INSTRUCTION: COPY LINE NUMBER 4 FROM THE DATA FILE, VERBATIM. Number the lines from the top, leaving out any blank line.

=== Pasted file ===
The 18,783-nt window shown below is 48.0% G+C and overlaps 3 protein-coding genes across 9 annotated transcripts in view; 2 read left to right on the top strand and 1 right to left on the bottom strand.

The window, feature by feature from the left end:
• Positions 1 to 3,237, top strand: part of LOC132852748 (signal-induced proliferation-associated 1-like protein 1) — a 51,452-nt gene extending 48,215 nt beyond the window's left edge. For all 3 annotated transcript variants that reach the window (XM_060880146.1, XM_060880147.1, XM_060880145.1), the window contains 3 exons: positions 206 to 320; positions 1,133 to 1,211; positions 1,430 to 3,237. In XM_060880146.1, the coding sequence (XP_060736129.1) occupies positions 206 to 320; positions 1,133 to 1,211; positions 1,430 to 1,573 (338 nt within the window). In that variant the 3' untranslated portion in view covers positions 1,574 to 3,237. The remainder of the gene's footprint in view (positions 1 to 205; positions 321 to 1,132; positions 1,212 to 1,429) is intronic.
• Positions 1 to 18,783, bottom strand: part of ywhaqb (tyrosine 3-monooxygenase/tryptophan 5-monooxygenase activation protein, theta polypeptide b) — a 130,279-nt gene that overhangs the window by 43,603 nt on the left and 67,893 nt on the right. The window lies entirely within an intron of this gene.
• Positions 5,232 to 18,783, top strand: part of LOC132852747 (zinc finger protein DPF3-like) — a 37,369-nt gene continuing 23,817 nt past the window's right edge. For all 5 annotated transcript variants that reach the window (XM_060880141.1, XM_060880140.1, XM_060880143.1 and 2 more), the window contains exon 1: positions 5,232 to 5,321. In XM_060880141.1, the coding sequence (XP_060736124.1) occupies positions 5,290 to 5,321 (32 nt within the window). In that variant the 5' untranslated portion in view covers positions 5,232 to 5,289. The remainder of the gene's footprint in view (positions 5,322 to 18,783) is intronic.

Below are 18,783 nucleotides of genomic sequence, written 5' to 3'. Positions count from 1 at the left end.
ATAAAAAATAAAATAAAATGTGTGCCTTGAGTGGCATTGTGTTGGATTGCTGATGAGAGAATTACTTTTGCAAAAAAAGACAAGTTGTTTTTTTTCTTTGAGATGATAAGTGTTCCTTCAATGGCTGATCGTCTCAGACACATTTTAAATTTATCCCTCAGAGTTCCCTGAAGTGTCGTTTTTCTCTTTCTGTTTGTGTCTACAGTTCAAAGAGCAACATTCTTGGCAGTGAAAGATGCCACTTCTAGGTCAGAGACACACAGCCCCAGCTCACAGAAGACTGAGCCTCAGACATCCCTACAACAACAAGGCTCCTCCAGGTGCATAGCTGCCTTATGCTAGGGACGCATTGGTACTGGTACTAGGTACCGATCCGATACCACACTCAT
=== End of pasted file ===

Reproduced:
• Positions 1 to 18,783, bottom strand: part of ywhaqb (tyrosine 3-monooxygenase/tryptophan 5-monooxygenase activation protein, theta polypeptide b) — a 130,279-nt gene that overhangs the window by 43,603 nt on the left and 67,893 nt on the right. The window lies entirely within an intron of this gene.